This Worldës Joie
St John's Church, Keswick
31 January 1999
Relative newcomers to the Cumbrian musical scene, the Wordsworth Singers operate a professional-type schedule, rehearsing as concerts demand. Co-directors of Music are Michael Hancock and Charles Harrison, much admired for their work with the Cockermouth Harmonic Society and at Carlisle Cathedral.
Keswick had a chance to hear this talented ensemble on Sunday January 31st at St. John's Church. If more could have taken this opportunity, there was no mistaking the enthusiasm of those present, or the quality of the music-making. Clearly the Wordsworth Singers is a name to look out for: the group has already achieved much, and promises more.
Entitled This Worldës Joie, the programme was subtitled A Sequence of Seasonal Music. Although Byrd's O magnum mysterium had to be replaced by Weelkes's Hosanna, this piece still bears on the post-Christmas scene as well as having its more obvious Palm Sunday context. A crisp, well-maintained tempo gave an incisive start, despite one or two tentative entries.
Poulenc's O magnum mysterium and Videntes stellam quickly make friends with audience and performers alike given accurate chording as on this occasion.
At the organ Charles Harrison then contributed a further seasonal offering in Les bergers from Messiaen's La Nativité du Seigneur, deploying the beautiful, but limited, resources of the organ to telling effect.
Formidable difficulties abound in the Arnold Bax motets I sing of a maiden and This Worldës Joie which followed. The slithering chromatics that pervade this composer's sumptuous symphonic scores are so much harder to realise with unaccompanied voices, especially when divided. Strength in depth is required, as the football managers say; and it is probably appropriate here to commiserate with those choir members who were not so much confined to the substitutes bench as debarred through illness from entering the fray. An unwelcome seasonal touch this!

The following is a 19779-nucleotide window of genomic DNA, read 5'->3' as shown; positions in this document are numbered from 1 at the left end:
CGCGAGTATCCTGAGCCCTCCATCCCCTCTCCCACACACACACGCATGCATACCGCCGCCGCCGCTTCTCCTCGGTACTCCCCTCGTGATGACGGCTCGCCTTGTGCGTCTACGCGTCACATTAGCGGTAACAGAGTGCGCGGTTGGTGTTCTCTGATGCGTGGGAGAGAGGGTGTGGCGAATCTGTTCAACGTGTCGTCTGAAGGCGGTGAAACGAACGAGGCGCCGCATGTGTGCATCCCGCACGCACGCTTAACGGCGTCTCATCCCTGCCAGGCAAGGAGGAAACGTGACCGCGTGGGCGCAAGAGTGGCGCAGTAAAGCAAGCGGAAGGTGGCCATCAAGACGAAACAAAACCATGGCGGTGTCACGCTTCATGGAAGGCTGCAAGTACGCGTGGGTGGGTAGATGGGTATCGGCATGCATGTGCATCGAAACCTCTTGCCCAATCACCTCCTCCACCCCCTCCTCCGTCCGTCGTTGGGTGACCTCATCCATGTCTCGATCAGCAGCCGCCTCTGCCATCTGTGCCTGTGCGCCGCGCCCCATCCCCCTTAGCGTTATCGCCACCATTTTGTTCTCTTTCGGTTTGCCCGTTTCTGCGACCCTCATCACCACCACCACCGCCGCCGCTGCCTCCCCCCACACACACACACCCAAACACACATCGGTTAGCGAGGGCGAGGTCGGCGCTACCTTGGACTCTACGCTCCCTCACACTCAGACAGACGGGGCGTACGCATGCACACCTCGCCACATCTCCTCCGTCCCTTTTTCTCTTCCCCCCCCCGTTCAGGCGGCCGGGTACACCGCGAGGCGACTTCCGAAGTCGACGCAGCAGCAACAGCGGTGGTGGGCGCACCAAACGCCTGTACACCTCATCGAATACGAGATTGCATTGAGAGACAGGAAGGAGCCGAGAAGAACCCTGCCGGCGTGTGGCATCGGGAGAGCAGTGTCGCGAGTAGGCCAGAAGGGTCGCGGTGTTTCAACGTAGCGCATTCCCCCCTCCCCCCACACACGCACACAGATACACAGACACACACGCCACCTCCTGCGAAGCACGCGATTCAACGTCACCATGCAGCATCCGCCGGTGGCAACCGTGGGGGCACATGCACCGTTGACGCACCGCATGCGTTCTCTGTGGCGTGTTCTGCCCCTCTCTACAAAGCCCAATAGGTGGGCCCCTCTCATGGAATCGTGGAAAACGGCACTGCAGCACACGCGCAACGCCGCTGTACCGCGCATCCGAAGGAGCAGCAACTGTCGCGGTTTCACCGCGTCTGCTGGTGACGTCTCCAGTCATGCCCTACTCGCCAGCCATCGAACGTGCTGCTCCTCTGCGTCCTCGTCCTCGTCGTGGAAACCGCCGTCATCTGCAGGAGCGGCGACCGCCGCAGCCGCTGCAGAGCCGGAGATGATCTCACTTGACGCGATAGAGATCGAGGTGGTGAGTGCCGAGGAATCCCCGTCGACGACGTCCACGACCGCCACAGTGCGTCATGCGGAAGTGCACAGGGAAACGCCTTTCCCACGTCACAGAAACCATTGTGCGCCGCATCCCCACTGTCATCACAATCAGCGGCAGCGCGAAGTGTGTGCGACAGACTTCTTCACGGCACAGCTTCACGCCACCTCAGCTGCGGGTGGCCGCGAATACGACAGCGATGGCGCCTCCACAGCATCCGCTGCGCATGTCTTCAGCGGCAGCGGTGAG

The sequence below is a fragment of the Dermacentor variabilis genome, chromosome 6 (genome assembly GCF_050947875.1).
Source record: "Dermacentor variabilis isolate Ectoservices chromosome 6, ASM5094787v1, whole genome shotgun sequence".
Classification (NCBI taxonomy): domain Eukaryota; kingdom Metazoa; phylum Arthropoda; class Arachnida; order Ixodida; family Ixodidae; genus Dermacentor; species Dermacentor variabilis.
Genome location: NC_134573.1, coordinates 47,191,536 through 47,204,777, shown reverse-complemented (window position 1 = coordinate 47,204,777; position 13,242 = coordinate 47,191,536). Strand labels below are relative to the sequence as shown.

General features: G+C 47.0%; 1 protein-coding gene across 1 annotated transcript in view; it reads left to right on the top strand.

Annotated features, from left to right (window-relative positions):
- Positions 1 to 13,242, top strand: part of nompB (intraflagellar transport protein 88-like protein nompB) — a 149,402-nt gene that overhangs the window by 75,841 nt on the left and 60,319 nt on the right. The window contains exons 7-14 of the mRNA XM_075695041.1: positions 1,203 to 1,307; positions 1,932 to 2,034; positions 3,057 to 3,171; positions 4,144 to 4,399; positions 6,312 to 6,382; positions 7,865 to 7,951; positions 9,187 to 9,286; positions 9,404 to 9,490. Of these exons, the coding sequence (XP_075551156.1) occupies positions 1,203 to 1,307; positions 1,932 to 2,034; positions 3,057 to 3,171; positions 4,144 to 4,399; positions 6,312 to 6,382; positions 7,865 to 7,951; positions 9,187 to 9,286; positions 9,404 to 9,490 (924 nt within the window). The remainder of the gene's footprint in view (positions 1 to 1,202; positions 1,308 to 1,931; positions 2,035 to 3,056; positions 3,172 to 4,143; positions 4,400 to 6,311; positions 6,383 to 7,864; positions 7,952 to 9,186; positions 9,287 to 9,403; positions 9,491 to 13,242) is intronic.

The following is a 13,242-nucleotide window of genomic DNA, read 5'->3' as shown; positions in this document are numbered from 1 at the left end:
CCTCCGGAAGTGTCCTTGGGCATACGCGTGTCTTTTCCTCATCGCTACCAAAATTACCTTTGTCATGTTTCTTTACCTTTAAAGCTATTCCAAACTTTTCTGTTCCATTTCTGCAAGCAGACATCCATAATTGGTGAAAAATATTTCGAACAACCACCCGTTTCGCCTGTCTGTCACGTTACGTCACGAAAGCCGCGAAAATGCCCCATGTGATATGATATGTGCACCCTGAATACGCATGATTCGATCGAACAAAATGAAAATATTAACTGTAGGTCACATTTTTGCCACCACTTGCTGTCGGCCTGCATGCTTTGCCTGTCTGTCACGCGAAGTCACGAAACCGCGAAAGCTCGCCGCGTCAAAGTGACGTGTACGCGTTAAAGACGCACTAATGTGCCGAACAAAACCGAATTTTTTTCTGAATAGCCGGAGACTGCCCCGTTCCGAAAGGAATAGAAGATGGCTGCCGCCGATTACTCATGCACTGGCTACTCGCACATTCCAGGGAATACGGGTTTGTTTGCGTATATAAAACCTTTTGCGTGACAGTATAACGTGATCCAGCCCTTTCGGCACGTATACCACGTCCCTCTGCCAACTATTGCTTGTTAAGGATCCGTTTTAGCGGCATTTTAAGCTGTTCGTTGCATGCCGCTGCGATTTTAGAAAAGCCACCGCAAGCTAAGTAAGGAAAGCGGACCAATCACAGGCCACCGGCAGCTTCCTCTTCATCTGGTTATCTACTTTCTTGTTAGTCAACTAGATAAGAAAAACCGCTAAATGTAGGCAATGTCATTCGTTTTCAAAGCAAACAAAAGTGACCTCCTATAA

If the Bax pieces lacked the necessary security, there was much to enjoy in the two motets by Pierre Villette. The second is a real choral lollipop, if that is not a disrespectful term for a Hymne à la Vierge. Both singers and audience revelled in the Glenn Miller harmonies which still, 50 years on, have mileage in them, as the King's Singers and others have abundantly shown.
Post-Interval Monteverdi madrigals offered relaxation for the singers and delight for the audience. Two real finds in this enterprising programme were the Holst Op. 12 Partsongs - simple and warm as In the bleak midwinter - and two anthems by Edgar Bainton, despite the second's strangely fanciful Robert Graves text. All beautifully sung.
Those who know it from the Carlisle Cathedral CD were delighted, as was everyone, by Michael Hancock's expressive singing of the aria from Bach's Ich habe genug, while Anthony Peacock's artistry in Brigg Fair (well-backed by the choir) was sheer delight.
Moving from Lincolnshire to more flat terrain in Yarmouth Fair the Singers showed only modified rapture at the thought of the East Anglian resort as a holiday venue, despite the twin attractions of the Fair and the maid with golden hair: not to mention Peter Warlock's ravishing setting of the folk-song. Perhaps by now the Choir were a tad anthem-bound. More likely copy-bound: the show-bizzy demands of light concert-hall material differ from those of the Cathedral choir, and words and music need to be virtually memorised if the performance is to come alive.
But all in all what a splendid concert with its exciting programme blend of the known and unknown. This was a memorable evening of music. Make a note of the 15th of May at Caldbeck Parish Church for the next concert. You won't regret it, I promise you!